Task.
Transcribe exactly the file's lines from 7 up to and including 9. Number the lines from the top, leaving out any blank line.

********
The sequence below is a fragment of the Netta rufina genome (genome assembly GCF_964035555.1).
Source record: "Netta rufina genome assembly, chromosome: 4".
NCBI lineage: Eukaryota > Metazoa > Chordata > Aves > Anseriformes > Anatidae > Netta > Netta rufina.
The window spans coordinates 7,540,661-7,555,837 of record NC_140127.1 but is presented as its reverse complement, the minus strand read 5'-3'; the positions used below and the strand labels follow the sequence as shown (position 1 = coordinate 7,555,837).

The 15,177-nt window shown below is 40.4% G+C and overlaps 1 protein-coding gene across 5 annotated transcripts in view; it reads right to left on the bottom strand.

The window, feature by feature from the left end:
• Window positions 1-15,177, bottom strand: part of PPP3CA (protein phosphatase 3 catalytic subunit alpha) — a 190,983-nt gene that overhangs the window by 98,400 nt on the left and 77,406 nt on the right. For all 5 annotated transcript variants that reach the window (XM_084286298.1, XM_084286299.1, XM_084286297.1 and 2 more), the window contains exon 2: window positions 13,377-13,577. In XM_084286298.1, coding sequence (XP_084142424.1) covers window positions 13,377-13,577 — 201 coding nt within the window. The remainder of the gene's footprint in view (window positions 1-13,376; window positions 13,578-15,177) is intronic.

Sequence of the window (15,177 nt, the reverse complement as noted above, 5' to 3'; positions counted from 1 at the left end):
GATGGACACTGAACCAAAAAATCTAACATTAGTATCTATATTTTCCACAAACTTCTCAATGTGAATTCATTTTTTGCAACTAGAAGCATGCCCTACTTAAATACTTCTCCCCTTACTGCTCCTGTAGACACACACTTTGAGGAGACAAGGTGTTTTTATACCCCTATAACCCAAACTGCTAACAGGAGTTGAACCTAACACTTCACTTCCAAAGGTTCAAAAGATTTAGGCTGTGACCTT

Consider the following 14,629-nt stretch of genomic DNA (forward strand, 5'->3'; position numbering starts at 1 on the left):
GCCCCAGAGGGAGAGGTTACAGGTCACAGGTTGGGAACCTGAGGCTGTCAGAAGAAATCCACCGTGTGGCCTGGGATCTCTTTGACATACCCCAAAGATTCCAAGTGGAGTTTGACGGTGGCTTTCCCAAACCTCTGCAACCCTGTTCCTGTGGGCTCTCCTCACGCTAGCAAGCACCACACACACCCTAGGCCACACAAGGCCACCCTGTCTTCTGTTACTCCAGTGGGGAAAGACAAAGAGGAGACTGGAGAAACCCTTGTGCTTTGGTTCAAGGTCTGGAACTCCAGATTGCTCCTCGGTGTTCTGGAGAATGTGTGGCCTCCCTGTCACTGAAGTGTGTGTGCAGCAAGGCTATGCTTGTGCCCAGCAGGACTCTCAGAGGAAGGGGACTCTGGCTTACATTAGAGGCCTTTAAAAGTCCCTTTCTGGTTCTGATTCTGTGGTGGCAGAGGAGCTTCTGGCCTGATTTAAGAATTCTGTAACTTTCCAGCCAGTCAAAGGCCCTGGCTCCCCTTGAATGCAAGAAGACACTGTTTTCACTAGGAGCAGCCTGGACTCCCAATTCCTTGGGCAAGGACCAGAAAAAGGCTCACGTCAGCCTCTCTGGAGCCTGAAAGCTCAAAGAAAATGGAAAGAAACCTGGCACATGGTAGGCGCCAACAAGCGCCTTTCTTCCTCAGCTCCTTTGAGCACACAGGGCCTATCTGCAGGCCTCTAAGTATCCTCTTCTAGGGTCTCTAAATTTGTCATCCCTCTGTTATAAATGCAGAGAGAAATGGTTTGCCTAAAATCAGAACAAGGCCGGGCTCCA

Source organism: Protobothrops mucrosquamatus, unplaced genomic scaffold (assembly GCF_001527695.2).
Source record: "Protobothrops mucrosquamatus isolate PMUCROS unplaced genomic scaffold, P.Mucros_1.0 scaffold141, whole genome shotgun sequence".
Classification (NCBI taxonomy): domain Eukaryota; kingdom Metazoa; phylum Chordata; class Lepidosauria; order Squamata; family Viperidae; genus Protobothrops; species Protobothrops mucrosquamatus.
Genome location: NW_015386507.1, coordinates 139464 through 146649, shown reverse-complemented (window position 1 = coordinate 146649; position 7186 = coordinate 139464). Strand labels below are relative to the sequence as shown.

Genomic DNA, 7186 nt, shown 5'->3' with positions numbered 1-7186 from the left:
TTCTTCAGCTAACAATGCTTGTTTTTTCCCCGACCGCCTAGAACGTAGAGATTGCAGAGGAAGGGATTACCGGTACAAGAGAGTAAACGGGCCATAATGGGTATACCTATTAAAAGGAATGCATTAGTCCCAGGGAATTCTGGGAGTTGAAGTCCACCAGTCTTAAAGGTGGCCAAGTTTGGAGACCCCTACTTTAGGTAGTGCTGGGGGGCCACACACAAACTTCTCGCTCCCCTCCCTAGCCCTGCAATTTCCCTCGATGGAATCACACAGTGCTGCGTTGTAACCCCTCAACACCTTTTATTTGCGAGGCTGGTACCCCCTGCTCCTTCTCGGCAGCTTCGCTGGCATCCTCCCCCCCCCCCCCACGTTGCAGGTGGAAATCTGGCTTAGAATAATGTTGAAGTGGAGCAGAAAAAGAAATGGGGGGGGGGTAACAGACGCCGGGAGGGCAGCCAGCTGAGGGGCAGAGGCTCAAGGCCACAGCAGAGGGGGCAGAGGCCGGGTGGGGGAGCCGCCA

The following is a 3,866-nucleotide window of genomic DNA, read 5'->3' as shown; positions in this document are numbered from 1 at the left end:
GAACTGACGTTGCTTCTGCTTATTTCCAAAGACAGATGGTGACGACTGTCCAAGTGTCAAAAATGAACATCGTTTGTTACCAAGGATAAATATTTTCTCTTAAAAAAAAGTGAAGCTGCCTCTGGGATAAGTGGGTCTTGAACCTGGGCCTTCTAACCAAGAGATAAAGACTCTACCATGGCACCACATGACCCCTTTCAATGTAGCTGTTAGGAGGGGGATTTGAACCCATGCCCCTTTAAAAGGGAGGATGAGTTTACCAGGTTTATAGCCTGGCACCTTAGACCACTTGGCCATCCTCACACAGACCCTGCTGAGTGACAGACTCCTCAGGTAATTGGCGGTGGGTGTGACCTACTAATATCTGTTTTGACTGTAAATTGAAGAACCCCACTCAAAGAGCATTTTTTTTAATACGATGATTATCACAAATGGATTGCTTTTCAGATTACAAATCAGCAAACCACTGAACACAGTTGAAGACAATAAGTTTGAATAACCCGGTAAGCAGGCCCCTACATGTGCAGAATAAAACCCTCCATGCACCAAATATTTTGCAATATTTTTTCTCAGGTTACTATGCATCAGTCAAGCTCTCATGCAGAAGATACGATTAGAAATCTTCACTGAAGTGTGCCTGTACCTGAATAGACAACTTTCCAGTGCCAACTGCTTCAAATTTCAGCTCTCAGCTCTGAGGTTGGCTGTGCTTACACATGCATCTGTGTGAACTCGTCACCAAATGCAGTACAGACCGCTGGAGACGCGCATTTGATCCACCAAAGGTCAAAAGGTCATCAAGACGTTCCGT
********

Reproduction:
• Window positions 1-15,177, bottom strand: part of PPP3CA (protein phosphatase 3 catalytic subunit alpha) — a 190,983-nt gene that overhangs the window by 98,400 nt on the left and 77,406 nt on the right. For all 5 annotated transcript variants that reach the window (XM_084286298.1, XM_084286299.1, XM_084286297.1 and 2 more), the window contains exon 2: window positions 13,377-13,577. In XM_084286298.1, coding sequence (XP_084142424.1) covers window positions 13,377-13,577 — 201 coding nt within the window. The remainder of the gene's footprint in view (window positions 1-13,376; window positions 13,578-15,177) is intronic.

Sequence of the window (15,177 nt, the reverse complement as noted above, 5' to 3'; positions counted from 1 at the left end):
GATGGACACTGAACCAAAAAATCTAACATTAGTATCTATATTTTCCACAAACTTCTCAATGTGAATTCATTTTTTGCAACTAGAAGCATGCCCTACTTAAATACTTCTCCCCTTACTGCTCCTGTAGACACACACTTTGAGGAGACAAGGTGTTTTTATACCCCTATAACCCAAACTGCTAACAGGAGTTGAACCTAACACTTCACTTCCAAAGGTTCAAAAGATTTAGGCTGTGACCTT